Friday, July 06, 2012

Review: The Little Woods

The Little Woods
McCormick Templeman 
Release date: July 10th 2012
by Random House Children's Books

Are the woods behind St. Bede's Academy really haunted, or does bad stuff just happen there? When Calista Wood, a new student, arrives midway through her junior year, St. Bede's feels like a normal school . . . until she discovers that a girl had disappeared a couple of months earlier. Some kids think she ran away, others think she was murdered, but it's only when Cally starts digging around that she finds the startling truth.

Watch as Cally enters a world of privilege, weekend-long parties, high school romances, and . . . well-kept secrets. This page-turner will appeal to teens looking for a fast-paced thriller. Written in a voice at once gripping and crystal clear, debut novelist, McCormick Templeman, will take readers on a twisting and turning journey as only a "new girl" can experience. 
*A copy was provided by Random House Children's Books for review purposes*

An eerie setting, a boarding school, a few missing girls - where do I sign up? I love the idea of this book, the vibe throughout is mysterious and slightly creepy. Yeah, maybe it wasn't perfect, it needed better characterization and some things made the plot feel a bit discombobulated, but I had a good time.

Those who enjoy thrillers, mysteries, and everything creepy will undoubtedly love the atmosphere we get inside this novel. I think, in particular, those who haven't read many books in the genre will be the ones to truly get lost in this story. Being an avid reader of thrillers, myself, I felt it was missing a little… something. The whole plot is very ordinary; we've got a typical mystery with predictable twists. Nothing makes it truly shine from all the rest. I found a lot of aspects unnecessary as well, where I kept wondering why these were added to the plot at all. Cheating, drugs, and sex, for example, which I have absolutely no problem with in YA novels as I find it makes them realistic and often relatable, I didn't see the appeal in this case. Likewise, so many directionless bits (including seemingly random mentions of goddesses) are smushed inside this book which is already filled with more than enough betrayals, murders, mysteries, and secrets. I simply found a lot of it irrelevant for both plot and characterization, giving us nothing more than a whole bunch of superfluous information. For instance: Cally almost shaving her head. Was this supposed to fortify her already confusing personality? Or was it simply an uncalled for act of rebellion? There is also the big mystery element of the Woods itself that I thought would be examined further, yet it never goes beyond these singular occurrences. While the mystery we get is fun, chilling, and entertaining -- easily 3-star worthy --, I had the impression it would be much grander. Instead of making it so crowded, strengthening the characters would have helped garner the strong impact intended.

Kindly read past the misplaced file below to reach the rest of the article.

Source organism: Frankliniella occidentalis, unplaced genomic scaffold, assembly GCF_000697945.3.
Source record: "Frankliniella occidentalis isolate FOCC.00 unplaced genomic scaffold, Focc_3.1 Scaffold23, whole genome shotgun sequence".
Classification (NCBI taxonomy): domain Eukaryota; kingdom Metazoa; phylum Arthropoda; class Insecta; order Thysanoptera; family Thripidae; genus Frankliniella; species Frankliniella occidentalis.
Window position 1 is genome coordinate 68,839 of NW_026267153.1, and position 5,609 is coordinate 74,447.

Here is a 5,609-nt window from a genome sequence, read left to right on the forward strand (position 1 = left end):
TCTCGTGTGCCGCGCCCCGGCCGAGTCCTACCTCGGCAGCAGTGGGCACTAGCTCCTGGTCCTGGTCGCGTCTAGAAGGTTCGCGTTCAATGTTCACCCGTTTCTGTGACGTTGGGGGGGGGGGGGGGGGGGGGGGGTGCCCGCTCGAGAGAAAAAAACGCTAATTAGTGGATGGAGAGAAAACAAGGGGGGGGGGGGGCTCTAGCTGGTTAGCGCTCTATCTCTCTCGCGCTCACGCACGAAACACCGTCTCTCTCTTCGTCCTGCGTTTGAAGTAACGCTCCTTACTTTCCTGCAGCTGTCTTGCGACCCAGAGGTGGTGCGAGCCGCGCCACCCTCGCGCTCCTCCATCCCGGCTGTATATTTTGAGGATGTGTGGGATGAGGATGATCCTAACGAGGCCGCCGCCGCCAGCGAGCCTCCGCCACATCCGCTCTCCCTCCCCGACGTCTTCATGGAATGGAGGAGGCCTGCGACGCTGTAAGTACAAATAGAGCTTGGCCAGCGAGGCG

The fact that it's not a very character-oriented plot definitely makes the lack of character building easy to overlook. The main character, Cally, is extremely hard to identify with. Getting a feel of her personality is next to impossible, but I do admit to enjoying what I did perceive. She has an easygoing style that I was quickly attuned to. Although she's incredibly naive when it comes to boys and relationships, I think we've all done stupid mistakes at that age, making it easy to understand her even when we want to slap her silly. The other characters, to be honest, I kept confusing who was who. No one particularly stands out, which is not a very big deal in a thriller such as this. Their purpose is for dramatic effects, for which it succeeds.

Dramatic, creepy, with enjoyable twists, The Little Woods is perfect for those who like thrillers that are spooky, but still lets you sleep well at night.

3 Hot Espressos